Dutch economy grows by 1.5 percent

21/12/2004 09:30

According to the second estimate of Statistics Netherlands’ quarterly national accounts, Dutch economic growth came to 1.5 percent in the third quarter of 2004 compared with the same quarter in 2003. The is the largest increase in the volume of gross domestic product (GDP) in the last three years. The figure is 0.1 of a percent point up on the first estimate.

The substantial increase in exports contributed most to the growth. Household consumption, fixed capital formation and consumption by the government grew more modestly than twelve months previously.

Slight upward adjustment in economic growth

Economic growth in the third quarter of 2004 is 0.1 of a percent point higher in the second estimate than in the first estimate, published in November. The previously mentioned slight dip in investment has turned out to be a slight rise. Consumption by households has also been adjusted upwards. Exports, imports and government consumption have been reduced slightly.

Quarter-on-quarter growth 0.3 percent

After correction for working day and other seasonal effects, the volume of GDP was 0.3 percent higher in the third quarter than in the second quarter of 2004. This, too, is 0.1 of a percent point more than in the first estimate. The modest positive growth follows a slight decrease in the second quarter. Before that quarter-on-quarter growth was positive for three successive quarters.

Imports and exports continue strong growth 

In the third quarter of 2004 the volume of exports of goods and services was 7.8 percent higher than in the same quarter of 2003. Exports grew faster than imports in the second quarter of 2004. In 2003 the volume of exports was the same as in 2002. Export growth in the third quarter of 2003 was the highest since the end of 2000. Imports were 8.0 percent higher than in the third quarter of 2003.

Slight increase in investment

Fixed capital formation was 0.7 percent higher in the third quarter of 2004 than twelve months previously. Higher investment in machines and equipment contributed to this modest growth. This is in line with the slightly higher capacity utilisation in the manufacturing industry in 2004. Businesses also invested more in company cars and computers. Investment in real estate was lower. More money was put into residential buildings, but less into infrastructure and especially office and factory buildings.

Government consumption hardly grows

The volume of government consumption was 0.3 percent higher in the third quarter of this year than in the same quarter last year. This increase is considerably smaller than the growth rates in recent years. Real expenditure on care was higher in the third quarter of 2004 than twelve months previously. Spending on public administration was lower, on the other hand.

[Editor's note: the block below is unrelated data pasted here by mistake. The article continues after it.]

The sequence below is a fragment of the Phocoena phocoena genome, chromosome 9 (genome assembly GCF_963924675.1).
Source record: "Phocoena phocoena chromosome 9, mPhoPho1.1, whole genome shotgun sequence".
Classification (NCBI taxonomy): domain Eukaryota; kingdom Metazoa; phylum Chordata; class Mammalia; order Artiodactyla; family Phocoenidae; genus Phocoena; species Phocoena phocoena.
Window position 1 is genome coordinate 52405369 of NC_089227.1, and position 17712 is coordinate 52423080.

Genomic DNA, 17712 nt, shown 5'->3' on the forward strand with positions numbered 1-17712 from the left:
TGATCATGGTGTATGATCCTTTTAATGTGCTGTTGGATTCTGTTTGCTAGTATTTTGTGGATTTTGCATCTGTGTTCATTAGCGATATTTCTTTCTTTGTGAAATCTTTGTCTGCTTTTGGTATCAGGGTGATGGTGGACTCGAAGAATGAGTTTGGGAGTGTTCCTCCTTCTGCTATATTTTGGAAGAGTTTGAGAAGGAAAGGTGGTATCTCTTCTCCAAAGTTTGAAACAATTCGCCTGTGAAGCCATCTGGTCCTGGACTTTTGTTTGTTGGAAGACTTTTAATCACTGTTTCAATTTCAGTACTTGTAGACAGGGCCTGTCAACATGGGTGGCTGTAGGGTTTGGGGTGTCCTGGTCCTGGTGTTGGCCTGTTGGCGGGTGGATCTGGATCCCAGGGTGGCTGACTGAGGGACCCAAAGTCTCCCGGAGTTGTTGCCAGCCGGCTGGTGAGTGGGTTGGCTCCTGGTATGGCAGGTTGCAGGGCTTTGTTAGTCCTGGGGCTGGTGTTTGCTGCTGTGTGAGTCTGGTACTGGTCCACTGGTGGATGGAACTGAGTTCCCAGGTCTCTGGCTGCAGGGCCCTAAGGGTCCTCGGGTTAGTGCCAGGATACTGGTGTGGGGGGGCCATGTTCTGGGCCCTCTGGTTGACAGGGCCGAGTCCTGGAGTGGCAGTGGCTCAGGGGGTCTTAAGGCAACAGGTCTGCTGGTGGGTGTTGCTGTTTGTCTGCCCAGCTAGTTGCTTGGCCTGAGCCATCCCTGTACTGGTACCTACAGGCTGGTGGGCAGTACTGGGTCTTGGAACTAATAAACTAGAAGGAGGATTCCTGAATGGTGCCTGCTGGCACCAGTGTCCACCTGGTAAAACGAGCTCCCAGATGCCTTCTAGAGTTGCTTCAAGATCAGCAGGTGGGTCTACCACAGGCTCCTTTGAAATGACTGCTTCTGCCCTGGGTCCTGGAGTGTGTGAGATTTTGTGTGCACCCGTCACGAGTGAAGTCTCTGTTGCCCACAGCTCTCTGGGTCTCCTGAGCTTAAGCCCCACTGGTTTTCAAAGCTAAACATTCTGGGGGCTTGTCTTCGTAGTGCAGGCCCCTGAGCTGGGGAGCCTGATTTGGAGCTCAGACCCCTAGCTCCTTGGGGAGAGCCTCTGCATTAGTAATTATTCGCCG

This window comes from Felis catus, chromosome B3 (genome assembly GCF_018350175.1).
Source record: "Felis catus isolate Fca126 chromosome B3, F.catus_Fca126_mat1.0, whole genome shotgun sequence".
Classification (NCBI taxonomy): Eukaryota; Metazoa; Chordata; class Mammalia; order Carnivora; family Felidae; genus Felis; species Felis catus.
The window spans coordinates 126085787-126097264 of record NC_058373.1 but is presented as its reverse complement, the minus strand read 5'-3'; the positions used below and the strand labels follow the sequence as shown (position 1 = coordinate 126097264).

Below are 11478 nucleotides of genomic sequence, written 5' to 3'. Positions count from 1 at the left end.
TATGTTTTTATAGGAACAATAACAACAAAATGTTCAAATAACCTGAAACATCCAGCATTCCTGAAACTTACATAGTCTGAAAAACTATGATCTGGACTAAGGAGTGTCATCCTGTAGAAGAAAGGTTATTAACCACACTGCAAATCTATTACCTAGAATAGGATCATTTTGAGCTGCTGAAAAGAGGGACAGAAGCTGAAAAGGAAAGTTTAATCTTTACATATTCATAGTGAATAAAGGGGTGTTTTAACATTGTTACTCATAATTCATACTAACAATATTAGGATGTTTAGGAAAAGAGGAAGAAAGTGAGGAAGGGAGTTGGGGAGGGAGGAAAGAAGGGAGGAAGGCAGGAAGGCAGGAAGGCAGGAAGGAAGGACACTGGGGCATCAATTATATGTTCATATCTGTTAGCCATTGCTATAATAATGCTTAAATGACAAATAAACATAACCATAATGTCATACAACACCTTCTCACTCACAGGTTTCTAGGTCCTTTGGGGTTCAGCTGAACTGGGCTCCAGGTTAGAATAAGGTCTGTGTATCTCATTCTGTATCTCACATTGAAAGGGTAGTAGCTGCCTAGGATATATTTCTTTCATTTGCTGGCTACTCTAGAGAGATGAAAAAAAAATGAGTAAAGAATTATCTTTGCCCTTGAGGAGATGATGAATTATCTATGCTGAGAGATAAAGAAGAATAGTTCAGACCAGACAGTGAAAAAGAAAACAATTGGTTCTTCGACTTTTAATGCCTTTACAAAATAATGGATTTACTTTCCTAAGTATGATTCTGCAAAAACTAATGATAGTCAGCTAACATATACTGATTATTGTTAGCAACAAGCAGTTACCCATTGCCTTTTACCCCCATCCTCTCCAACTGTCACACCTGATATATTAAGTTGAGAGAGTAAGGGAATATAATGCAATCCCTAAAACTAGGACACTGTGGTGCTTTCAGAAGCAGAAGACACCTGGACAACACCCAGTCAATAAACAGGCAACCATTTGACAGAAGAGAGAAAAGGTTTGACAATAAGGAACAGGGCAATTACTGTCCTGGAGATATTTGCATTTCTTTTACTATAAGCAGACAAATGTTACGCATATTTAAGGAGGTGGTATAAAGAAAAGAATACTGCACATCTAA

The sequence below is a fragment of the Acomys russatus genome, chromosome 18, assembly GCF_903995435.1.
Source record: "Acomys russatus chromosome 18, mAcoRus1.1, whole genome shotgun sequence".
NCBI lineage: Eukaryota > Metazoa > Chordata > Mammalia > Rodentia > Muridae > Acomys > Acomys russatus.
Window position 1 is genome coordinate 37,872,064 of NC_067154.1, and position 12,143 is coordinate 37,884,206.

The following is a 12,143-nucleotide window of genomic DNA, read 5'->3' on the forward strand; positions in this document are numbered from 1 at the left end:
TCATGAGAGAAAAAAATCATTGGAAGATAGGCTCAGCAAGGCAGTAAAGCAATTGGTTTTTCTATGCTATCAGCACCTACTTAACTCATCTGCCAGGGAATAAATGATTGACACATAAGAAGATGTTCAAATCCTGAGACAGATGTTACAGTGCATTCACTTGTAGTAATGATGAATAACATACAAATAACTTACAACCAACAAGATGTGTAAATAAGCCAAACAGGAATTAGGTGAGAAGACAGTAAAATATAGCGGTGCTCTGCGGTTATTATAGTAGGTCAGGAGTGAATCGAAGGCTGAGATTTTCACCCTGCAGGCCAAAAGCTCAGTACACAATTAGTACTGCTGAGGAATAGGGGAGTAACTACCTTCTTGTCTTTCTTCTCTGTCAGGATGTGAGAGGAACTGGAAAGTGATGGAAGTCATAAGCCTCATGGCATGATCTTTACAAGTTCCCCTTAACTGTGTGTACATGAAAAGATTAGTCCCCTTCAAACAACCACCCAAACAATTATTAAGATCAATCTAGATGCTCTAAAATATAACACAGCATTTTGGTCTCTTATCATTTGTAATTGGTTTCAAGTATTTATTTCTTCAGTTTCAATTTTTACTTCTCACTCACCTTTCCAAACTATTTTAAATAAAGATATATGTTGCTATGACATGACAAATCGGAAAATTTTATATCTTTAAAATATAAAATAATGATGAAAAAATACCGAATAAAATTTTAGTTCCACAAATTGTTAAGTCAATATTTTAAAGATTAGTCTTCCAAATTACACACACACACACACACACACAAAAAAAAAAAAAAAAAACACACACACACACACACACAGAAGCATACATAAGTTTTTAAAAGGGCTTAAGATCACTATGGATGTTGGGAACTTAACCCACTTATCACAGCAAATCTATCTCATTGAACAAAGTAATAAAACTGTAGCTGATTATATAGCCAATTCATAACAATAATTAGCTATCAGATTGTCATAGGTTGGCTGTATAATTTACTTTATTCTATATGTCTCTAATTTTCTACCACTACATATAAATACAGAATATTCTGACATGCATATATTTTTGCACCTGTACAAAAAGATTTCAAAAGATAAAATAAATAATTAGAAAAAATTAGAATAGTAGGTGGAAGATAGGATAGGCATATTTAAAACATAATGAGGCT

Slightly faster growth for household consumption

In the third quarter of 2004 the volume of consumption by households was 0.7 percent higher than in the same quarter last year. This increase is slightly larger than the 0.4 percent increase in the first two quarters of 2004. In 2003 consumption fell by 0.9 percent.

After correction for price developments, consumers spent more on goods and services than in the third quarter of 2003. For goods this is the first increase since the first quarter of 2003. Spending on food, drink and tobacco was higher, but consumers spent fractionally less on durable goods such as furniture and cars. The decrease in spending on durables was the smallest in one and half years though.

Production growth mainly in trade, transport, farming and gas

Trade and transport benefited most from the modest economic recovery. In addition, agricultural crops were better than last year and more natural gas was produced in the third quarter of 2004, and mainly exported. Manufacturing production hardly increased. Production in the metal industry was higher, but that in the chemical sector decreased for the first time in two and a half years. One important reason for this is that installations were taken out of operation for purposes of maintenance. The recovery in the employment agency sector definitely contributed to the slight growth of financial and business services. The growth in the care sector accounted for the entire growth in non-commercial services. Lower investment in office and factory buildings pushed down output in the construction sector.

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